Going mad for Mango. A tribute to a champion Cowboy who’s inspired a generation.

September 8, 2012

A change of pace this Saturday.

Yes, it’s a massive afternoon of racing ahead. A super card at Flemington with the Makybe Diva Stakes. And glorious weather for fun at Doomben.

But it’s all just marking time. Before the REALLY big event of the weekend. The Cowboys and the Broncos going head to head tonight in Townsville.

If you’re not a league fan, stay with me here. Because today’s offering is not about a game. It’s about a man. An amazing bloke, who has overcome obstacles that kill off sporting careers every other day.

Matty Bowen is North Queensland’s favourite son. Most games for the Cowboys. Origin and Test star. Indigenous hero. And so much more.

He plays his 250th game tonight. A career in the big time that began in 2001. It could have been so different.

Bowen comes from a tiny dot on the map called Hope Vale, deep in Cape York. Leave Brisbane now, and you’ll get there in a few days, after covering roughly 1500 kilometres. Melbourne is closer.

Like so many towns in the Cape, the road to success is so much tougher to negotiate. And sadly, less travelled.

I’ve been to plenty of them over the years. Some beautiful. Others heartbreaking. All with something in common. Energetic, athletic, carefree, fun-loving kids.

Matty Bowen was one. Playing footy on dusty streets from dawn to dusk. No restrictions. No shackles. Just a pure love of the game.

So many players have that youthful enthusiasm knocked out of them. Over-coached. Mistake-free. Play the percentages.

Not Matty. Watch him now, all these years later, and his mindset is still in the backyard. A loose ball is a try opportunity. Even on his own line. Go down to your local park after school, and you’ll see youngsters doing that exact same thing.

For a small man, his bravery is astounding. On those rare occasions that defenders catch him, they don’t miss. He gets up, with a shake of that curly mop. And looks for the next try.

More than that, his comeback from severe injury has been remarkable. Major knee surgery. Not once, but twice. Cartilage grown externally, then implanted. Awful times, enough to end careers. But not the bloke they call Mango (as in Bowen mangoes.)

Other flying machines get slower as they get older. Those injuries take their toll. Have you watched this bloke lately? He’s breaking low flying speed records.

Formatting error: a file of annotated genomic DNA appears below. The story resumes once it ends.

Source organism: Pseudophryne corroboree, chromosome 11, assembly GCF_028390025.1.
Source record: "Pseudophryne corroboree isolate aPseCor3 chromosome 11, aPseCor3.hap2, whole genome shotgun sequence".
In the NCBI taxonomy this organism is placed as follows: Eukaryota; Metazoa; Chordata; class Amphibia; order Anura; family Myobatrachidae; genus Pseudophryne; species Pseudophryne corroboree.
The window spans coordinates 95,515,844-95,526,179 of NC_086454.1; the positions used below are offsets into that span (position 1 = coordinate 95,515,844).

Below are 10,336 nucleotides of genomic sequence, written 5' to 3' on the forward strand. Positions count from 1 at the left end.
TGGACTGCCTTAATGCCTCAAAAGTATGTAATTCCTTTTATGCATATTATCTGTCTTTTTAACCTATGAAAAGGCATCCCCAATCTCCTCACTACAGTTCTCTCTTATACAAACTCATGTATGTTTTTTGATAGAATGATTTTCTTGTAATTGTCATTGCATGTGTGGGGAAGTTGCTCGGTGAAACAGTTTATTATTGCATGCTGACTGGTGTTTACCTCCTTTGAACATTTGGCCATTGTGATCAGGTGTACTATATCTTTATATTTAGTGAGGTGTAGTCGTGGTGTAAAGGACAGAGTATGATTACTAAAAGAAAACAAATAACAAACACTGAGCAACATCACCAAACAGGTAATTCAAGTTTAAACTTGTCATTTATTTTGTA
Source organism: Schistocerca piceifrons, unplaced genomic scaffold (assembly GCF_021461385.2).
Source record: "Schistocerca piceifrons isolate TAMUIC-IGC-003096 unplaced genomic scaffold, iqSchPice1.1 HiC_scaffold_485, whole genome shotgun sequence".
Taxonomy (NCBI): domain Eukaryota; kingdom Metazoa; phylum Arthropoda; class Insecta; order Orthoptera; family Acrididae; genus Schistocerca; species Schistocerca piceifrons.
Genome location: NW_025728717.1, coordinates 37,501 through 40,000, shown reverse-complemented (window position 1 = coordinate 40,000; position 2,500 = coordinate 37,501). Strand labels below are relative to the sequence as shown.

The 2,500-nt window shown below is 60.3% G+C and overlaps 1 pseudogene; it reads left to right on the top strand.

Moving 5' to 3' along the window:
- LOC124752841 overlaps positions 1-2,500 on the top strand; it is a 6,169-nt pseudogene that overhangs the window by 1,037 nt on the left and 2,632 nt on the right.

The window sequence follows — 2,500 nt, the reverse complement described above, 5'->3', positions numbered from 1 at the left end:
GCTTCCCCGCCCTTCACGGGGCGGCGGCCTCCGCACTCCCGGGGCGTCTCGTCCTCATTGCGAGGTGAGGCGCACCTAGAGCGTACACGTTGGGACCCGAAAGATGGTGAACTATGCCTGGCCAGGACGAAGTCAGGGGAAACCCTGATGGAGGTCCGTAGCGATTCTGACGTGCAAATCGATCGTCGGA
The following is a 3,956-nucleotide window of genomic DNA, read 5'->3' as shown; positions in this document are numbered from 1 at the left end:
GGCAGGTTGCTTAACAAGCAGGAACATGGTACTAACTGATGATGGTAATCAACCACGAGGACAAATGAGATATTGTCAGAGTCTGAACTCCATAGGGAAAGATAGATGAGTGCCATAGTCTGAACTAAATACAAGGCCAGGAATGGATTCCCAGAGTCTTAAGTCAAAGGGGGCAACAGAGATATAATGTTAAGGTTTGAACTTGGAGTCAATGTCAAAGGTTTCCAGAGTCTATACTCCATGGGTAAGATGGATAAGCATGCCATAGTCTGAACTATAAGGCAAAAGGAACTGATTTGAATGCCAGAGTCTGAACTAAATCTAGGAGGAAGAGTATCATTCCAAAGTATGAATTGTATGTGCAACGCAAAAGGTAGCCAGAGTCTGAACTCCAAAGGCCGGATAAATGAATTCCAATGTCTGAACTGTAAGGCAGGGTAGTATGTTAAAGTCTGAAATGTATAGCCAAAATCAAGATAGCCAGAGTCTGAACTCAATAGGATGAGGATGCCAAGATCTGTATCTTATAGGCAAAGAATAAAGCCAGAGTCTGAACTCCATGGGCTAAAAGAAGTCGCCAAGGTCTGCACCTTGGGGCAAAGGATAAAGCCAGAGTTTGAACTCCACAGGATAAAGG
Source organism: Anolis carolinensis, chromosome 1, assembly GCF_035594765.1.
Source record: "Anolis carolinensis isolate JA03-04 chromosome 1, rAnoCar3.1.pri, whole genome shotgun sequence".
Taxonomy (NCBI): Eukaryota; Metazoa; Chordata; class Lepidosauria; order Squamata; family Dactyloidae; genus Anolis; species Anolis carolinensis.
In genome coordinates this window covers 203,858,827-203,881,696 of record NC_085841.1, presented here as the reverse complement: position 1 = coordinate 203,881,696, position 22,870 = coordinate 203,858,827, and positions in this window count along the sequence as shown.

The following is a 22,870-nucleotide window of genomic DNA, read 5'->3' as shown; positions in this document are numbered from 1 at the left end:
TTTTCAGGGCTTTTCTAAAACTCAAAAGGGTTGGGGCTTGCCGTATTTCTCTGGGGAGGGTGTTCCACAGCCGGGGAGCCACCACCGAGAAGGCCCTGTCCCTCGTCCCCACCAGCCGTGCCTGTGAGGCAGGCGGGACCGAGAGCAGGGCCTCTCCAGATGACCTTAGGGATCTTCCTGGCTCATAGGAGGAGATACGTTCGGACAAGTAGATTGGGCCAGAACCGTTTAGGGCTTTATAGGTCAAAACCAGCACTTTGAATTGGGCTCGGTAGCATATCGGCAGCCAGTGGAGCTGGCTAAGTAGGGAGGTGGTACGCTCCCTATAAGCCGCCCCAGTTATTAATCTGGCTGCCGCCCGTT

Townsville has been good for Matty. Just the right fit. I doubt he would have survived with a Sydney club. Not because of ability. He just wouldn’t have enjoyed it as much.

There are so many more kids out there, with the same passion. In small towns where the game is an escape. So many have been given hope, by the bloke from Hope Vale.

He’s spent much of his career doing school talks, and community visits. They love him. A humble hero. Who runs like the wind.

Many years ago, one of the club’s development officers drove Matty to one such function in the north. A school where league was the number one subject, and young Cowboys were regarded as rock stars.

This guy told me later that the trip there took place in silence. Not a word. The shy young fullback was immersed in his own thoughts. Maybe thinking back to those street games back home.

The coach was a little worried. The visit required the diminutive champion to speak at some length to the youngsters, pointing out the pitfalls ahead, and the value of hard work and fair play. At this rate, they’d be back in class quickly.

On arrival, they found the kids in the middle of a typical playground encounter. No shoes and few rules. Before he’d taken the witches hats out of the boot, the coach had lost his special guest.

With panic not far off, the coach scanned the playground. And there, in the middle of the chaos that is lunchtime footy, was Matty Bowen.

The rep star of the future had joined in, to the delight of the kids. Running, and dodging, and scoring tries. And laughing.

There would be no speech. No need. Those boys would learn more that day than they would in fifty classroom lectures. From the champion right next to them. Inspiring in a way few others are able to.

I’ll be cheering him again tonight. Not just because I’m a Cowboys fan, and I think this is our time. I want to celebrate the deeds of a special sportsman, who has done more for indigenous relations and well-being than a room full of politicians. Without even trying.

The never-ending games in Hope Vale, and in other tiny towns, will take a rare break tonight. Just in time to see Matty weave his magic. Like he’s always done.

Those kids will then go to bed, with the footy at their bedroom door, and dream of making it in the big time. Thanks to Matty Bowen, there’s no reason why they can’t.